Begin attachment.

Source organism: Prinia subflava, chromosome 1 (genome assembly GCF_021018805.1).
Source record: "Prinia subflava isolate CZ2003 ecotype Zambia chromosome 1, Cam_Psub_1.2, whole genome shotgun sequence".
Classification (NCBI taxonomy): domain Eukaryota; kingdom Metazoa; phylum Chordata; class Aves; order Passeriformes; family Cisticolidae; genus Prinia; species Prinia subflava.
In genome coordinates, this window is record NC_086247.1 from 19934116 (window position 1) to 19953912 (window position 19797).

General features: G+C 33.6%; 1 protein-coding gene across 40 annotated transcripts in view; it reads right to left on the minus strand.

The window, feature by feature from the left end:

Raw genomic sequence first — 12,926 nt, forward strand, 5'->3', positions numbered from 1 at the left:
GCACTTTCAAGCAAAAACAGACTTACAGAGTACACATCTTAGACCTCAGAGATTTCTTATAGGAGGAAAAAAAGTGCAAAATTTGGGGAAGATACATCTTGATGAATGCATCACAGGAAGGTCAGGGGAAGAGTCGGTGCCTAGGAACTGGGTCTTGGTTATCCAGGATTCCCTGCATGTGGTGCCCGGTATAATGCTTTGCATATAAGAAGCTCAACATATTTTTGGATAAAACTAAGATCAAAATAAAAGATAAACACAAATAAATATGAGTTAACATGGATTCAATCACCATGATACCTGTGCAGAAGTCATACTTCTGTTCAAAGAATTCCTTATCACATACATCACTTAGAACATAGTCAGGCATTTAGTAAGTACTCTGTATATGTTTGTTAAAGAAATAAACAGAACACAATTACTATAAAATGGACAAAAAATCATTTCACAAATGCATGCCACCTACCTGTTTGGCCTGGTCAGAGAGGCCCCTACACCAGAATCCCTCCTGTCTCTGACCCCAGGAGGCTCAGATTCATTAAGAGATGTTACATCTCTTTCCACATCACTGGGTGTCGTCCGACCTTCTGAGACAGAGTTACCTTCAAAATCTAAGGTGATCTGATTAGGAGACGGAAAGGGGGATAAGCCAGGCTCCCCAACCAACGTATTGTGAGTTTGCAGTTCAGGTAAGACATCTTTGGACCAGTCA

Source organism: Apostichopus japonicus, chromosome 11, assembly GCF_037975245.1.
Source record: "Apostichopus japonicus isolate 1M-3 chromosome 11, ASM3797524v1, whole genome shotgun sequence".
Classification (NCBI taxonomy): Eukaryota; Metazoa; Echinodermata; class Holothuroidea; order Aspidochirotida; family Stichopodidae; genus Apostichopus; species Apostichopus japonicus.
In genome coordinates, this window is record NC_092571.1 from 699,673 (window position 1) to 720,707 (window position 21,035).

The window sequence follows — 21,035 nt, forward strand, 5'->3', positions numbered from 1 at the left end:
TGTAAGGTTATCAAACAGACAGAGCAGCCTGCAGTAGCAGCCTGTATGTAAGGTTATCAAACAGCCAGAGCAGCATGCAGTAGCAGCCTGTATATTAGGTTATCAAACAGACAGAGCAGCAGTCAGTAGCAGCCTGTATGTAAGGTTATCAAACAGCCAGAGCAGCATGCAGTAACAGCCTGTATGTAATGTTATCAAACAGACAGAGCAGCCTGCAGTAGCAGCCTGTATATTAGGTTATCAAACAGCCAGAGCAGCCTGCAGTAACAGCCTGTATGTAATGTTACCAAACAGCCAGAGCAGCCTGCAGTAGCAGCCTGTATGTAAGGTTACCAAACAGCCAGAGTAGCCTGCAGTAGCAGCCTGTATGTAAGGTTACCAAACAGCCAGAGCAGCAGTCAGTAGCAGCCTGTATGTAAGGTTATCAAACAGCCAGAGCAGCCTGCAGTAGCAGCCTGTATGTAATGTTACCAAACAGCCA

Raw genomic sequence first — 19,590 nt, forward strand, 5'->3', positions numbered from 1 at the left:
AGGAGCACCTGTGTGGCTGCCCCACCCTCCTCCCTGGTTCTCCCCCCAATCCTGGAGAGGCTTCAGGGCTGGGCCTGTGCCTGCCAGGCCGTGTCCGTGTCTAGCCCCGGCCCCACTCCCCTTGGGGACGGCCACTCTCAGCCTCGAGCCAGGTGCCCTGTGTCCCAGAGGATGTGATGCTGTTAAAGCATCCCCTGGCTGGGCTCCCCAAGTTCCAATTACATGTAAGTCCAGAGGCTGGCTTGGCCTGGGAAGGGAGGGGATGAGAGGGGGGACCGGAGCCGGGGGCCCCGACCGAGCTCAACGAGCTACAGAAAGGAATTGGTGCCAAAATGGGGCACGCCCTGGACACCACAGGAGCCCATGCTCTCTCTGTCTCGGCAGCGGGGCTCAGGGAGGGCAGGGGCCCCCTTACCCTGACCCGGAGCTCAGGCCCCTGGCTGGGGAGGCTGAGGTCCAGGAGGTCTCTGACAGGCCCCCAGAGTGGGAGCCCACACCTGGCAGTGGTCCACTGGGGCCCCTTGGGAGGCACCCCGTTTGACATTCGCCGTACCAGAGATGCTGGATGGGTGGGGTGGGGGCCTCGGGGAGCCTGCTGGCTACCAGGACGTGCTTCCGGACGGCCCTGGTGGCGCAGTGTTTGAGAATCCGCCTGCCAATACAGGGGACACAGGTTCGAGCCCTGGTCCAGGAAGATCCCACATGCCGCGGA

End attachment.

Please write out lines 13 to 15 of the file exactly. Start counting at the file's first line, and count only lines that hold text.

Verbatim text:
The window sequence follows — 21,035 nt, forward strand, 5'->3', positions numbered from 1 at the left end:
TGTAAGGTTATCAAACAGACAGAGCAGCCTGCAGTAGCAGCCTGTATGTAAGGTTATCAAACAGCCAGAGCAGCATGCAGTAGCAGCCTGTATATTAGGTTATCAAACAGACAGAGCAGCAGTCAGTAGCAGCCTGTATGTAAGGTTATCAAACAGCCAGAGCAGCATGCAGTAACAGCCTGTATGTAATGTTATCAAACAGACAGAGCAGCCTGCAGTAGCAGCCTGTATATTAGGTTATCAAACAGCCAGAGCAGCCTGCAGTAACAGCCTGTATGTAATGTTACCAAACAGCCAGAGCAGCCTGCAGTAGCAGCCTGTATGTAAGGTTACCAAACAGCCAGAGTAGCCTGCAGTAGCAGCCTGTATGTAAGGTTACCAAACAGCCAGAGCAGCAGTCAGTAGCAGCCTGTATGTAAGGTTATCAAACAGCCAGAGCAGCCTGCAGTAGCAGCCTGTATGTAATGTTACCAAACAGCCA

Raw genomic sequence first — 19,590 nt, forward strand, 5'->3', positions numbered from 1 at the left: